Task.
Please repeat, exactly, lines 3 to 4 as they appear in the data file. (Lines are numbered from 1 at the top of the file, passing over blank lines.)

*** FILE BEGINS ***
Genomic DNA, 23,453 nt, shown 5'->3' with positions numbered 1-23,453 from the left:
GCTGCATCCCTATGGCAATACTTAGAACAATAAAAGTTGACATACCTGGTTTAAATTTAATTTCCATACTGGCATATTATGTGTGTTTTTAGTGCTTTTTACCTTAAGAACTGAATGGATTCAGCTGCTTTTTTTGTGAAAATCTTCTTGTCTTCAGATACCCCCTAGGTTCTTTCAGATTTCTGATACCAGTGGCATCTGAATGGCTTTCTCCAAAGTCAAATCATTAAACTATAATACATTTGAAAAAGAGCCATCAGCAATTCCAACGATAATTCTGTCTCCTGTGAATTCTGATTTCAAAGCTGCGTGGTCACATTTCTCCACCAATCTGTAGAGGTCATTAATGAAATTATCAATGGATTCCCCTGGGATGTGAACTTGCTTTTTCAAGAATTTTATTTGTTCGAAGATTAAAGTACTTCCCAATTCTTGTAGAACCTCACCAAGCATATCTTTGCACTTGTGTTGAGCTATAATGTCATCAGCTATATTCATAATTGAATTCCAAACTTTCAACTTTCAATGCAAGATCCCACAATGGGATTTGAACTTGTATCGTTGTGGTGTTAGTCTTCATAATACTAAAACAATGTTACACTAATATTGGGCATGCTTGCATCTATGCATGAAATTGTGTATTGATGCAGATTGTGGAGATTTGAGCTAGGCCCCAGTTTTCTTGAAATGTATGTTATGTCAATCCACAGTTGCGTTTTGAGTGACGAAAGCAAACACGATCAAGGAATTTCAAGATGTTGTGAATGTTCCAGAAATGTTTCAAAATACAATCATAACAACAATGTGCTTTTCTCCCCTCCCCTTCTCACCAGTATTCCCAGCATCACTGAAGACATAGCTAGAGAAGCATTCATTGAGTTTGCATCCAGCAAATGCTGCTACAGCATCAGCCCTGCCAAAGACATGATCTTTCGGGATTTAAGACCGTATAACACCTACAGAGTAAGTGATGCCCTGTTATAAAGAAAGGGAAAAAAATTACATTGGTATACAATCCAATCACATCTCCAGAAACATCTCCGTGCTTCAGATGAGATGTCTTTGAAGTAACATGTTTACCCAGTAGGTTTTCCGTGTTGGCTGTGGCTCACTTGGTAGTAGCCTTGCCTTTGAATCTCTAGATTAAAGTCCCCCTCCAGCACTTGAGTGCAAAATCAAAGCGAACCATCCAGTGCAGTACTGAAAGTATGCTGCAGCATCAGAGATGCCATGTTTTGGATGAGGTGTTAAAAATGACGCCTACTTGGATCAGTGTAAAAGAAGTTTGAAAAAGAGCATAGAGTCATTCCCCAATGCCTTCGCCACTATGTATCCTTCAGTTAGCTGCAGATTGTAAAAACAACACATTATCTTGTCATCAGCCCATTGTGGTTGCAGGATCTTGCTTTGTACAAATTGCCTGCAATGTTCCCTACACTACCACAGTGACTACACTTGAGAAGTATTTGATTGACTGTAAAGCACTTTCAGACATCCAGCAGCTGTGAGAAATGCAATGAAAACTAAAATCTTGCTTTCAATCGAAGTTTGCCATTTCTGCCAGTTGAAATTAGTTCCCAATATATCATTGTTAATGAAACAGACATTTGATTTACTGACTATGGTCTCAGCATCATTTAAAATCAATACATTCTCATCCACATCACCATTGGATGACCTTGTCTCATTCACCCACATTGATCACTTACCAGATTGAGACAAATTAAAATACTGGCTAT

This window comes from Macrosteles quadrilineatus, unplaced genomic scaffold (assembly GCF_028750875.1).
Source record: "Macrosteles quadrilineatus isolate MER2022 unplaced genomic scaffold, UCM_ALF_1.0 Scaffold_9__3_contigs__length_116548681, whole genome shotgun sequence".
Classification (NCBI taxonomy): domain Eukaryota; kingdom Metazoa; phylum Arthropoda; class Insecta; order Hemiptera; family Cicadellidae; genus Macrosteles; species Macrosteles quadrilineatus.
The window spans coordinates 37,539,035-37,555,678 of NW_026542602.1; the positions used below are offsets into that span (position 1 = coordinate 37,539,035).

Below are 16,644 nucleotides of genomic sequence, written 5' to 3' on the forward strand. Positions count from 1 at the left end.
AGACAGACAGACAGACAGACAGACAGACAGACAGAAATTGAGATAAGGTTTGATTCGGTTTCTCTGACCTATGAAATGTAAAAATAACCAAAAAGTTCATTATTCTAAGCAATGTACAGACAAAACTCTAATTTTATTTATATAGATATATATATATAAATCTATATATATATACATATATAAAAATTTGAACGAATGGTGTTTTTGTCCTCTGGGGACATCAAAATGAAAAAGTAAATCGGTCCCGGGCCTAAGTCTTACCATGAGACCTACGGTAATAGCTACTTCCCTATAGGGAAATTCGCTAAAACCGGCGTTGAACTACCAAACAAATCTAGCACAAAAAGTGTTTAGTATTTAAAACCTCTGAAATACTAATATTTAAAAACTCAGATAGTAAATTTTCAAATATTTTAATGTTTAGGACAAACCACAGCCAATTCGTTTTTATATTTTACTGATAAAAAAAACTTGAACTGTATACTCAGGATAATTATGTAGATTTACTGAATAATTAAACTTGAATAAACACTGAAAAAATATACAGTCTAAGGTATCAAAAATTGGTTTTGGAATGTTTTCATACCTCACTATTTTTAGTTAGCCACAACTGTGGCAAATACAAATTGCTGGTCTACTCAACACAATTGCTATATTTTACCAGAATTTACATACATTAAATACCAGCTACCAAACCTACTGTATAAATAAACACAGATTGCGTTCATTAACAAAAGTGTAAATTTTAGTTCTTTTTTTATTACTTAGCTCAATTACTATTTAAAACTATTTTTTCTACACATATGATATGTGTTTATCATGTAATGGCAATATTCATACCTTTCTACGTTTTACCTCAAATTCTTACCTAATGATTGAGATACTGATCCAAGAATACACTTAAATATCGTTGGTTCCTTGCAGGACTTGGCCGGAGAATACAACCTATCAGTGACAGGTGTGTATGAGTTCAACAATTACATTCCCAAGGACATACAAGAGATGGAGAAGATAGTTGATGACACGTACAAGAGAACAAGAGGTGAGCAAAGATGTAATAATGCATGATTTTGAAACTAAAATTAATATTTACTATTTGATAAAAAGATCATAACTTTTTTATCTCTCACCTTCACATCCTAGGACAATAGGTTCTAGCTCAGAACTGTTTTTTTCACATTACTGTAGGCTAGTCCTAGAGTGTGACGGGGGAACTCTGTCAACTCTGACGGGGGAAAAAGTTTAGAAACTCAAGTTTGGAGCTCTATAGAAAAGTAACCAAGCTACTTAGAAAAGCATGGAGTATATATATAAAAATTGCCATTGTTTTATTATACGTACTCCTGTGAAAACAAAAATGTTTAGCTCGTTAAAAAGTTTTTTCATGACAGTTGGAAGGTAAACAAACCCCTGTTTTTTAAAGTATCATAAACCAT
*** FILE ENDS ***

This window comes from Macrosteles quadrilineatus, unplaced genomic scaffold (assembly GCF_028750875.1).
Source record: "Macrosteles quadrilineatus isolate MER2022 unplaced genomic scaffold, UCM_ALF_1.0 Scaffold_9__3_contigs__length_116548681, whole genome shotgun sequence".